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HILARY J. BADER INTERVIEW – WRITING ANIMATION FOR THE WEB (2001) February 14, 2012

Posted by shannonmuir in animation, Interview.
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[AUTHOR NOTE: This is a reprint of an interview I had the honor of doing with Hilary J. Bader not long after I met her in 2001, and a relatively short time later she passed away. I encourage looking at it, not only as a chance to see more about her and her work, but to compare it to the state of the industry today. I also did a post later remembering her that is currently available at digitalmediafx.com.]

Animation on the Web initially looked poised to take the industry by storm.  Startups like Icebox.com rose to the challenge of providing content but did not last.  Some avenues for animation on the Web have weathered the storm, including the original offerings from WB Online.  One of the popular features at WB Online is Gotham Girls, detailing the adventures of the women of Batman‘s Gotham City — Batgirl, Catwoman, Poison Ivy, and Harley Quinn.

 

Hilary J. Bader works as the principal writer for Gotham GirlsRecently she graciously answered some questions for me about writing Animation for the Web.

 

 

SHANNON MUIR:  How do you come up with ideas for Gotham Girls?

 

HILARY J. BADER: Since the Webisodes are so short,  (3 to 4 minutes) the scripts don’t take me much time to write, however, it takes me a few days to come up with an idea that I can set up and pay off in just three minutes.  Mostly I toss the characters into bizarre circumstances (in my imagination) then if something comes out of that, I flesh it out.  When I’m in the midst of coming up with a story, everything I see is fodder for that story.  I get my car washed, “Hmm.  What if Harley and Ivy ran a car wash.” I go to the dentist.  “Hmmm. What if Barbara Gordon had a toothache when…”  You get the idea.  I go through dozens of ideas before I find one or two that seem to hold up as stories.

 

SM: Is there any difference in the script for a web-based animation like Gotham Girls versus a TV half-hour such as Batman Beyond?

 

HJB: Because it’s animated using the computerized animation method known as) Flash animation and not normal cell animation, I try to simplify the action somewhat.  In some ways it’s closer to a comic book than a cartoon.  You try to make your point using fewer images, or make a point using a single strong image. You’ll notice there are a lot more still moments in a Flash animated work.  Although I’ll put in stuff I don’t think they’ll be able to do, sometimes the Flash Animators amaze me and find ways to pull it off.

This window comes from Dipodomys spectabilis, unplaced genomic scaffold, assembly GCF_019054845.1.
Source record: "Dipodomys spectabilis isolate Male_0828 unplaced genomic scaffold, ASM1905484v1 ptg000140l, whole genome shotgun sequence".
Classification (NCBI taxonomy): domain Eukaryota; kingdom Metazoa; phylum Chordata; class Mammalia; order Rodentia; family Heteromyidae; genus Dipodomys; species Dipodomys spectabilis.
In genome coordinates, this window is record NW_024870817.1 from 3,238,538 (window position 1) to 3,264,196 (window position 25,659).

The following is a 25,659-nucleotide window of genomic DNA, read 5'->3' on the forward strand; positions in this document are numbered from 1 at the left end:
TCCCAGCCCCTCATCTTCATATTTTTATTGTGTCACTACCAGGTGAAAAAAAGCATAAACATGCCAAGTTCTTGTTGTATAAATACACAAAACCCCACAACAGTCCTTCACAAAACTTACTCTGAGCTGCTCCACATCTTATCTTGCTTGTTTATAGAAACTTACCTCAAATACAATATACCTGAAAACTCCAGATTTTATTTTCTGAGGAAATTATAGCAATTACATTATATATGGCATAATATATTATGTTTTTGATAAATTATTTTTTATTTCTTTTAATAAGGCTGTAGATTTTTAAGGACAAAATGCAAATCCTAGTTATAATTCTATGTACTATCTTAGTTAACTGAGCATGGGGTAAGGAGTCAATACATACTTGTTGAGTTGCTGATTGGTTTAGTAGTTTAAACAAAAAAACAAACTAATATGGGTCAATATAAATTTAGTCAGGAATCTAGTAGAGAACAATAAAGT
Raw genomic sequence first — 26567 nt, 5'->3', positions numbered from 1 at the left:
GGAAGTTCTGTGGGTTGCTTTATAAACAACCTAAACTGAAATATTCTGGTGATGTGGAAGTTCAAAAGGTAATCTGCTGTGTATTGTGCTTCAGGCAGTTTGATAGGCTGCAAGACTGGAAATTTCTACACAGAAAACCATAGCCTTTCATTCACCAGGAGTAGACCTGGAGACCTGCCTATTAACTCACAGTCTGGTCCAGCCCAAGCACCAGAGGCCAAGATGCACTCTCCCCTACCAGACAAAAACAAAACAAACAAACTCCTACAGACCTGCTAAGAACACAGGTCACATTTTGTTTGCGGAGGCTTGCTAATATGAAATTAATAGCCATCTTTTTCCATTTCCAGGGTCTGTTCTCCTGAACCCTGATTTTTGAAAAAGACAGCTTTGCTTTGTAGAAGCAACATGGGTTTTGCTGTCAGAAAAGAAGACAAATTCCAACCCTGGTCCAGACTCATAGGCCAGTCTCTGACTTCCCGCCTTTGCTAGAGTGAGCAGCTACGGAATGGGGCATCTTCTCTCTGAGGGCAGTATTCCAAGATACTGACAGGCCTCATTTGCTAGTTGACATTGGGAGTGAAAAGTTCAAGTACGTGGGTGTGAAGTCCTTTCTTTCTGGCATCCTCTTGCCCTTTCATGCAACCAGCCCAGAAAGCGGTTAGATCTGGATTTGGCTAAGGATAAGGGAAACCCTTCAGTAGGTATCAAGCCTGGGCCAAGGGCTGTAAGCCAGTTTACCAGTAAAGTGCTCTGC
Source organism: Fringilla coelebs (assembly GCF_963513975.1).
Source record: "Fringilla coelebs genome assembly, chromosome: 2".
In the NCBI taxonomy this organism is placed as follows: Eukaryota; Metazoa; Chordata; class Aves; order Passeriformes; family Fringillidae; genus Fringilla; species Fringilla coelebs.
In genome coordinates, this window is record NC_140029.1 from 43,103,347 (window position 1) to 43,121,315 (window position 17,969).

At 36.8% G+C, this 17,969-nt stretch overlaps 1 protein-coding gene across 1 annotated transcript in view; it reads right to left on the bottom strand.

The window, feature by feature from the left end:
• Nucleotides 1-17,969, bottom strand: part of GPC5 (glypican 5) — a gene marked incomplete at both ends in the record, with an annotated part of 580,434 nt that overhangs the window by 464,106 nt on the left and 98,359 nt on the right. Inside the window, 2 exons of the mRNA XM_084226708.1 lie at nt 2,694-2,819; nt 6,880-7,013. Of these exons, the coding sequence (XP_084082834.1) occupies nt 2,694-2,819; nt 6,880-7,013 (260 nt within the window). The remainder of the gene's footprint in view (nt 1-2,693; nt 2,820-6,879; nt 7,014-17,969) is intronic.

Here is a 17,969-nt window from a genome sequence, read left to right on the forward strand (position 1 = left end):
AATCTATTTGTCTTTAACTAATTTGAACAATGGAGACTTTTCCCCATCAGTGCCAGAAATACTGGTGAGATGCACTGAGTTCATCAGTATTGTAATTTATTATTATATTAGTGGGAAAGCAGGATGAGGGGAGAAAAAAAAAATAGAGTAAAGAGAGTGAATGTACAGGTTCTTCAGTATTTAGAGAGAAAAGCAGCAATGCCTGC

SM: Does the fact a story’s being done in web animation put limits, if any, on your storytelling?

 

HJB: Not on the storytelling.  In fact, since there is no network censor you have a bit more freedom.  The limits are due to the time constraints.  Most Webisodes run for a maximum of three to four minutes.  This is the norm for several reasons – number one being it would take anyone with a dialup modem a lifetime to download a long cartoon.  But at the same time this limit opens up more possibilities.  You get to make a single point and, for me, that makes the point come across much clearer.

 

SM: What are your thoughts on the future of web animation?

 

HJB: More, better, longer.  As soon as enough homes have faster computers with mega-mega-bytes of memory and every household has a cable modem or DSL or(whatever the next step in online access is) then Flash will be replaced by the next (yet to be created) computer generated animation  which will rival cell animation.

 

The only constraints then will be habit and money.  Right now, the industry seems to feel that, though people will sit in front of their TV and watch 22 minutes of entertainment, their attention spans shorten in front of a computer screen.  It may be true, but I think even that is going to change as the technical quality of online products improves.

 

Of course, that means product becomes more expensive to produce.  Then, the webmasters (companies with a strong presence on the web) will have to find a way to make money from this new, improved, more expensive product or it won’t be “worth” doing.  But I have faith that both these things will happen.

 

 

Thank you so much for your time, Hilary.  I really enjoyed learning more about Web animation from you.

 

(originally posted 2001 for Suite101.com)

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